echo ''                                              >> /usr/local/etc/php-fpm.d/docker.conf && \
  echo 'php_admin_value[post_max_size] = 10M'          >> /usr/local/etc/php-fpm.d/www.conf && \
  echo 'php_admin_value[post_max_size] = 10M'          >> /usr/local/etc/php-fpm.d/docker.conf && \
  echo 'php_admin_value[upload_max_filesize] = 10M'    >> /usr/local/etc/php-fpm.d/www.conf && \
  echo 'php_admin_value[upload_max_filesize] = 10M'    >> /usr/local/etc/php-fpm.d/docker.conf

# install composer
RUN cd /tmp \
  && php -r "copy('https://getcomposer.org/installer', 'composer-setup.php');" \
  && php composer-setup.php --filename=composer --install-dir=/usr/local/bin \
  && unlink composer-setup.php

# install symfony 3 tool
RUN php -r "readfile('https://symfony.com/installer');" > /usr/local/bin/symfony && \
  chmod +x /usr/local/bin/symfony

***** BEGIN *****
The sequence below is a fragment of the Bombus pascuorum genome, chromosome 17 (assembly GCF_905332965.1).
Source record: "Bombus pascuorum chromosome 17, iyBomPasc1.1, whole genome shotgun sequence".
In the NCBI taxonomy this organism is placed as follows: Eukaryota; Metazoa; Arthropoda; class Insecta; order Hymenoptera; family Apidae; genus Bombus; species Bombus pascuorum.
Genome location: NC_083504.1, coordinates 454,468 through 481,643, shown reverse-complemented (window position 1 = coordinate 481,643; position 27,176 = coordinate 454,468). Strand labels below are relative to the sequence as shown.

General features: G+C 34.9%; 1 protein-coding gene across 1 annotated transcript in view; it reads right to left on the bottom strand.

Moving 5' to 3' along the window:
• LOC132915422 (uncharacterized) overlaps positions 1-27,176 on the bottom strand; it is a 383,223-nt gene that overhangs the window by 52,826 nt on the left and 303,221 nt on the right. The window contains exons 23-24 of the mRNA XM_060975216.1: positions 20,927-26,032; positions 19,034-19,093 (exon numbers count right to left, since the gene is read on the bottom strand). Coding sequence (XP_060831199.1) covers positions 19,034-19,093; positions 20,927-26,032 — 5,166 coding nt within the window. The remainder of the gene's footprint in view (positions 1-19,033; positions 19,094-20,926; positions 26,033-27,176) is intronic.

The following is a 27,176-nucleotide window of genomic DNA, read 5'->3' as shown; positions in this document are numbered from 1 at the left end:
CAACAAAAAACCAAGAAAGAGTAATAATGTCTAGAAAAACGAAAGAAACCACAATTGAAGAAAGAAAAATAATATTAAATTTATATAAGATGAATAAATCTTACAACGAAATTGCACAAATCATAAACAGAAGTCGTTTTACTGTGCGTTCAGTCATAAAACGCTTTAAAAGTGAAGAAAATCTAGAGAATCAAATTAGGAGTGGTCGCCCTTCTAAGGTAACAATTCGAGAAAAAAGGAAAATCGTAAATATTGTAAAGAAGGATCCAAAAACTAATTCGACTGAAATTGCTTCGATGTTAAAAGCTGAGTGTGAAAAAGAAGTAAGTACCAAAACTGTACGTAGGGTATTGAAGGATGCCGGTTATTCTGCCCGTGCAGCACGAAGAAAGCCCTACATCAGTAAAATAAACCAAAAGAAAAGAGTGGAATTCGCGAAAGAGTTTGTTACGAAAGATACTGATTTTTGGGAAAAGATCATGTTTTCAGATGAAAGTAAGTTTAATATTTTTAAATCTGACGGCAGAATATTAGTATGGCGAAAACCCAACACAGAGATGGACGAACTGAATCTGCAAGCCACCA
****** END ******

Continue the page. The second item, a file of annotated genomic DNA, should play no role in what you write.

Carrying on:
# disbale xdebug for composer
RUN mkdir /usr/local/etc/php/conf.d.noxdebug \
  && ln -s /usr/local/etc/php/conf.d/* /usr/local/etc/php/conf.d.noxdebug/ \
  && unlink /usr/local/etc/php/conf.d.noxdebug/docker-php-ext-xdebug.ini \
  && echo "alias composer='PHP_INI_SCAN_DIR=/etc/php.d.noxdebug/ /usr/local/bin/composer'" >> /etc/bashrc

# change php-fpm port
RUN find /usr/local/etc/php-fpm.d/ -type f -exec sed -i 's/9000/9999/g' "{}" \;

# cleanup
RUN apt-get autoremove -y && apt-get autoclean

1.4.2. MySQL image

Our second image is for MySQL. Let's run mkdir docker/db and place there this Dockerfile:

FROM mysql:5.7
MAINTAINER Romano Kleinwaechter

# enable query log
RUN \
    echo 'general_log_file = /var/log/mysql/mysql.log'    >> /etc/mysql/mysql.conf.d/mysqld.cnf && \
    echo 'general_log = 1'                                >> /etc/mysql/mysql.conf.d/mysqld.cnf && \
    echo 'long_query_time = 2'                            >> /etc/mysql/mysql.conf.d/mysqld.cnf

RUN apt-get autoremove -y && apt-get autoclean

1.4.3. PHP-FPM proxy image

The last own image is based on the official docker nginx image with our default proxy configuration. We create docker/nginx and this Dockerfile under that path: